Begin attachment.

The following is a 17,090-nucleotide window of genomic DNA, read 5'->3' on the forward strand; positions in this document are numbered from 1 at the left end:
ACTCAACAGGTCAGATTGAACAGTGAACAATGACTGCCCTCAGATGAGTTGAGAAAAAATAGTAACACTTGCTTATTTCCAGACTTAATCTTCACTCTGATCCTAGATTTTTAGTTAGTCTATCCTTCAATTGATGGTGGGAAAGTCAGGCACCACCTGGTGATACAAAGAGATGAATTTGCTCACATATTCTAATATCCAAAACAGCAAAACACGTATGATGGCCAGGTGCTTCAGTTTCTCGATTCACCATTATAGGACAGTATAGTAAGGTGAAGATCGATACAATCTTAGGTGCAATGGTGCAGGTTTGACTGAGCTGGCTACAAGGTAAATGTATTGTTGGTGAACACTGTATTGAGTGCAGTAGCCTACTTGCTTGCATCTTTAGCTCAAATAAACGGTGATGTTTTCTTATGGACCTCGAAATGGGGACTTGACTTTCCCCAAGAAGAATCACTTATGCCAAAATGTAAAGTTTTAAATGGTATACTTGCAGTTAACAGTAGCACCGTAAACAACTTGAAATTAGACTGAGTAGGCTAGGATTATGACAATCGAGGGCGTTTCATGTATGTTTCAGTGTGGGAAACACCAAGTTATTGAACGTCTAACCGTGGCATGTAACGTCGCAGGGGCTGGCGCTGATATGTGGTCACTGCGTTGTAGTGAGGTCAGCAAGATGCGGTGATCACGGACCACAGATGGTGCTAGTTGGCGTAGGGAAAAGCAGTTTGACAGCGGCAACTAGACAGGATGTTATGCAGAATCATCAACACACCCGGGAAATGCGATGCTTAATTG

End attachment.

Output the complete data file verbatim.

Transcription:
The following is a 17,090-nucleotide window of genomic DNA, read 5'->3' on the forward strand; positions in this document are numbered from 1 at the left end:
ACTCAACAGGTCAGATTGAACAGTGAACAATGACTGCCCTCAGATGAGTTGAGAAAAAATAGTAACACTTGCTTATTTCCAGACTTAATCTTCACTCTGATCCTAGATTTTTAGTTAGTCTATCCTTCAATTGATGGTGGGAAAGTCAGGCACCACCTGGTGATACAAAGAGATGAATTTGCTCACATATTCTAATATCCAAAACAGCAAAACACGTATGATGGCCAGGTGCTTCAGTTTCTCGATTCACCATTATAGGACAGTATAGTAAGGTGAAGATCGATACAATCTTAGGTGCAATGGTGCAGGTTTGACTGAGCTGGCTACAAGGTAAATGTATTGTTGGTGAACACTGTATTGAGTGCAGTAGCCTACTTGCTTGCATCTTTAGCTCAAATAAACGGTGATGTTTTCTTATGGACCTCGAAATGGGGACTTGACTTTCCCCAAGAAGAATCACTTATGCCAAAATGTAAAGTTTTAAATGGTATACTTGCAGTTAACAGTAGCACCGTAAACAACTTGAAATTAGACTGAGTAGGCTAGGATTATGACAATCGAGGGCGTTTCATGTATGTTTCAGTGTGGGAAACACCAAGTTATTGAACGTCTAACCGTGGCATGTAACGTCGCAGGGGCTGGCGCTGATATGTGGTCACTGCGTTGTAGTGAGGTCAGCAAGATGCGGTGATCACGGACCACAGATGGTGCTAGTTGGCGTAGGGAAAAGCAGTTTGACAGCGGCAACTAGACAGGATGTTATGCAGAATCATCAACACACCCGGGAAATGCGATGCTTAATTG